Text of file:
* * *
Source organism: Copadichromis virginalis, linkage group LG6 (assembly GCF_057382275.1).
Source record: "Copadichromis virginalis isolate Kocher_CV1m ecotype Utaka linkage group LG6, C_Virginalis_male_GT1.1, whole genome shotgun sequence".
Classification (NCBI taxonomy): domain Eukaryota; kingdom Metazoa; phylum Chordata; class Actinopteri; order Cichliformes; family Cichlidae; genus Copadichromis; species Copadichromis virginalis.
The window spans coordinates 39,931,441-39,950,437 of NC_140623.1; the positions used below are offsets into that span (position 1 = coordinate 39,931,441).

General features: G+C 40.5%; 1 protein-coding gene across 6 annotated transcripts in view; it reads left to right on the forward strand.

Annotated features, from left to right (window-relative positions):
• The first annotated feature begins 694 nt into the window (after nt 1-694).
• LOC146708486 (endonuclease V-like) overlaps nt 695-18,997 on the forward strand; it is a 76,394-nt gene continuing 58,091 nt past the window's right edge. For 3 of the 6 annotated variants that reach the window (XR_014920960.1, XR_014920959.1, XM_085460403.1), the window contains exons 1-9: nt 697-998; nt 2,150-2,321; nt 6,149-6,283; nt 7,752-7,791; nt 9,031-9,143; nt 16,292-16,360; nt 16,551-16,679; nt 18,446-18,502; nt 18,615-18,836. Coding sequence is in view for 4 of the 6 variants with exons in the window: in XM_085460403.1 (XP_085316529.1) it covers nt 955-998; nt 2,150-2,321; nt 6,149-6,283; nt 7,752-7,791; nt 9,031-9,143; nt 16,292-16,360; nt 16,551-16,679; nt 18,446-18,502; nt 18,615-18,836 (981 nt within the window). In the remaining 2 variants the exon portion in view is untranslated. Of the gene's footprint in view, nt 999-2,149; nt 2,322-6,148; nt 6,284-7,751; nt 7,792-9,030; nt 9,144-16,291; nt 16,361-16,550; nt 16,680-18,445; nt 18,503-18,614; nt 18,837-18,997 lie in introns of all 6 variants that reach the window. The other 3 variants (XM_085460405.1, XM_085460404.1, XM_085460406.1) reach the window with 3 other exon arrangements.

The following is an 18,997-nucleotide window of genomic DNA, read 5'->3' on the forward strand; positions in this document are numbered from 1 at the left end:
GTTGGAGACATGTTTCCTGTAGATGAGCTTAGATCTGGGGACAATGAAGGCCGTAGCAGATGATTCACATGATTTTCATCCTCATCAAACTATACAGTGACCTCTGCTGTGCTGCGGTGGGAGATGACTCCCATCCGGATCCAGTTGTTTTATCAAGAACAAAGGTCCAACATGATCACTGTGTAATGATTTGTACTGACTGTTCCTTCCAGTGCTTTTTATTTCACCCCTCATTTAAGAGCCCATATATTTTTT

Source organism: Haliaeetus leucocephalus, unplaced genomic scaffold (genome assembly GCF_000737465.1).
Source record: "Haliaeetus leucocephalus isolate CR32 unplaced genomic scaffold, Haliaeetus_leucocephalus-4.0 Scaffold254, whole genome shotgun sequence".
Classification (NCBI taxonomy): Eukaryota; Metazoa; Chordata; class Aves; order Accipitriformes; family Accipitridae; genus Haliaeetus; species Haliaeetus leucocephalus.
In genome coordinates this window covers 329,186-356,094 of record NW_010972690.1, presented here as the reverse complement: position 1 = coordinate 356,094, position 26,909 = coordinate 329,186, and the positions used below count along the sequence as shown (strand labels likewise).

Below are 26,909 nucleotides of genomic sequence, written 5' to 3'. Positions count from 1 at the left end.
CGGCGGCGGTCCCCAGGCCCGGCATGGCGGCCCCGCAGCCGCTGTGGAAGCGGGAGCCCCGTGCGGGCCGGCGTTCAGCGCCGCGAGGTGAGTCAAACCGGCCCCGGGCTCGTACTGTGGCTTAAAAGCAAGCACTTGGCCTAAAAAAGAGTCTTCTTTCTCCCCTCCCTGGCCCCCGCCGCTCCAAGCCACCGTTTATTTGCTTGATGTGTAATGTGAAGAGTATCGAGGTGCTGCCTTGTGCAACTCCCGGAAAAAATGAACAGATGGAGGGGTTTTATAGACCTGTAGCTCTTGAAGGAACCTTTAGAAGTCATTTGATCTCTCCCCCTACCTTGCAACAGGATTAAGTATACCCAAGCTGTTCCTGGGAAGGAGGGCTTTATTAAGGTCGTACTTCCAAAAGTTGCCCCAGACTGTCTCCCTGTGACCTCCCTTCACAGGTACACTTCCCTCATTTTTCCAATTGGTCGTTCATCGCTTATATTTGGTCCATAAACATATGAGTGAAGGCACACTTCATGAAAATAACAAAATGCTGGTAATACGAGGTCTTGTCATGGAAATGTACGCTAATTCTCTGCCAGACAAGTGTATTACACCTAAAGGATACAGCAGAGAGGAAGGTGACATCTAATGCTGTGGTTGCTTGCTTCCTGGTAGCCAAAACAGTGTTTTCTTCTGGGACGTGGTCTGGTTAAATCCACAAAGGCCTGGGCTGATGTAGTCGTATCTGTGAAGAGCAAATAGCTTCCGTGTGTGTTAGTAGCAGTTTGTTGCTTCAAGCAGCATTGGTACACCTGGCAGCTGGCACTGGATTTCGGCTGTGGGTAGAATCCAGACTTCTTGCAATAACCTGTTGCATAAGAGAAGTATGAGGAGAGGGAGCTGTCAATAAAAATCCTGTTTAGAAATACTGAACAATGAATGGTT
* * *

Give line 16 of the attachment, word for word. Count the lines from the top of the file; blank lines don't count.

CGGCGGCGGTCCCCAGGCCCGGCATGGCGGCCCCGCAGCCGCTGTGGAAGCGGGAGCCCCGTGCGGGCCGGCGTTCAGCGCCGCGAGGTGAGTCAAACCGGCCCCGGGCTCGTACTGTGGCTTAAAAGCAAGCACTTGGCCTAAAAAAGAGTCTTCTTTCTCCCCTCCCTGGCCCCCGCCGCTCCAAGCCACCGTTTATTTGCTTGATGTGTAATGTGAAGAGTATCGAGGTGCTGCCTTGTGCAACTCCCGGAAAAAATGAACAGATGGAGGGGTTTTATAGACCTGTAGCTCTTGAAGGAACCTTTAGAAGTCATTTGATCTCTCCCCCTACCTTGCAACAGGATTAAGTATACCCAAGCTGTTCCTGGGAAGGAGGGCTTTATTAAGGTCGTACTTCCAAAAGTTGCCCCAGACTGTCTCCCTGTGACCTCCCTTCACAGGTACACTTCCCTCATTTTTCCAATTGGTCGTTCATCGCTTATATTTGGTCCATAAACATATGAGTGAAGGCACACTTCATGAAAATAACAAAATGCTGGTAATACGAGGTCTTGTCATGGAAATGTACGCTAATTCTCTGCCAGACAAGTGTATTACACCTAAAGGATACAGCAGAGAGGAAGGTGACATCTAATGCTGTGGTTGCTTGCTTCCTGGTAGCCAAAACAGTGTTTTCTTCTGGGACGTGGTCTGGTTAAATCCACAAAGGCCTGGGCTGATGTAGTCGTATCTGTGAAGAGCAAATAGCTTCCGTGTGTGTTAGTAGCAGTTTGTTGCTTCAAGCAGCATTGGTACACCTGGCAGCTGGCACTGGATTTCGGCTGTGGGTAGAATCCAGACTTCTTGCAATAACCTGTTGCATAAGAGAAGTATGAGGAGAGGGAGCTGTCAATAAAAATCCTGTTTAGAAATACTGAACAATGAATGGTT